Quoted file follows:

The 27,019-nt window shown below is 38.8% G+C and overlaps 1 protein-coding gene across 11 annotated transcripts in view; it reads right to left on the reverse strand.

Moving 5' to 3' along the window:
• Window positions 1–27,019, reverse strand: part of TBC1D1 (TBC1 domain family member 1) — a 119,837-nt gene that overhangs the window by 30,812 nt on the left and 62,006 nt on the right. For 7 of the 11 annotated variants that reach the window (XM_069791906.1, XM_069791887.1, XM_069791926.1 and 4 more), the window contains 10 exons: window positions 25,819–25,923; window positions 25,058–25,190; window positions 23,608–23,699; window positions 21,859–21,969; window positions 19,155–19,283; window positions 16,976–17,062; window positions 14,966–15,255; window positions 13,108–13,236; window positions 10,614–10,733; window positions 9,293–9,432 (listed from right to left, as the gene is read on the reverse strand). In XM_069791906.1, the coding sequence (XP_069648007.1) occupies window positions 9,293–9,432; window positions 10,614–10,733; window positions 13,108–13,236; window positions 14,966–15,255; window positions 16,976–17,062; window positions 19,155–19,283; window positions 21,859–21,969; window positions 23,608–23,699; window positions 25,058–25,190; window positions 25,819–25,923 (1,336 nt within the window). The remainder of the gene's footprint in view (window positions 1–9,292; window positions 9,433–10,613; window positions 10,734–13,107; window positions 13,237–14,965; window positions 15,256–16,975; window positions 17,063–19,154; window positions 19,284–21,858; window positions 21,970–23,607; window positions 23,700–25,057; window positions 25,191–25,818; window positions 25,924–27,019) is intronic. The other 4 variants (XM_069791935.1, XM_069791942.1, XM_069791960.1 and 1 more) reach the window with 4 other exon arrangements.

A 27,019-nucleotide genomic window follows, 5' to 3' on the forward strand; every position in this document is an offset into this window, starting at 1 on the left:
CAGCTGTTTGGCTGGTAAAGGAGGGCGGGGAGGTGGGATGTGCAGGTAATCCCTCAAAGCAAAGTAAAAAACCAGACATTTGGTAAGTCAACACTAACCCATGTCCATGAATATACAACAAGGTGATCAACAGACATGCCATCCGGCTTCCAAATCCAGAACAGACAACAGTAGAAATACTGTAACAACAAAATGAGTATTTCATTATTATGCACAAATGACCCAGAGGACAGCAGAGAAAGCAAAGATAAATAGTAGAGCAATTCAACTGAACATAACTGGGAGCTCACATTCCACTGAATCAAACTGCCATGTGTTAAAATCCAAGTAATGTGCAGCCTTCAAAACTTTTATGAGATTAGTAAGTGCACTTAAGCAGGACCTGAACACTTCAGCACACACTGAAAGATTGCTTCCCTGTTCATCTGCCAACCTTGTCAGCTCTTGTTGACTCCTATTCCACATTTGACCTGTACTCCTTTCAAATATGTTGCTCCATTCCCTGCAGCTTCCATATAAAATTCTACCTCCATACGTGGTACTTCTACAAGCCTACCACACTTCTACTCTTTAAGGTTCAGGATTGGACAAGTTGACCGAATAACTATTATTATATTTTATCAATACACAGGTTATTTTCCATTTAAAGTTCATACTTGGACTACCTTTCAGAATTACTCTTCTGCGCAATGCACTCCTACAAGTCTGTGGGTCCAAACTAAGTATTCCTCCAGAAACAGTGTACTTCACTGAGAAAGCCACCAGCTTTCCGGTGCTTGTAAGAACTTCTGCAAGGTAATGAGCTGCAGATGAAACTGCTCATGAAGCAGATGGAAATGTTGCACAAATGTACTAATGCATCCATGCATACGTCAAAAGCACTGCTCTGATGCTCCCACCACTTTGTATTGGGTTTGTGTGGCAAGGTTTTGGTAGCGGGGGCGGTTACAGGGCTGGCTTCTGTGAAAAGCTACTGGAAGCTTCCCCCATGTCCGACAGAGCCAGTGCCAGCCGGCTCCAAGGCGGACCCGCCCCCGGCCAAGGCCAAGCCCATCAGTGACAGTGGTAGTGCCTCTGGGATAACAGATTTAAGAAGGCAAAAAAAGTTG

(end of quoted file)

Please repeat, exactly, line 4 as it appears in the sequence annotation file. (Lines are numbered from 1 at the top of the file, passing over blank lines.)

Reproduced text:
A 27,019-nucleotide genomic window follows, 5' to 3' on the forward strand; every position in this document is an offset into this window, starting at 1 on the left: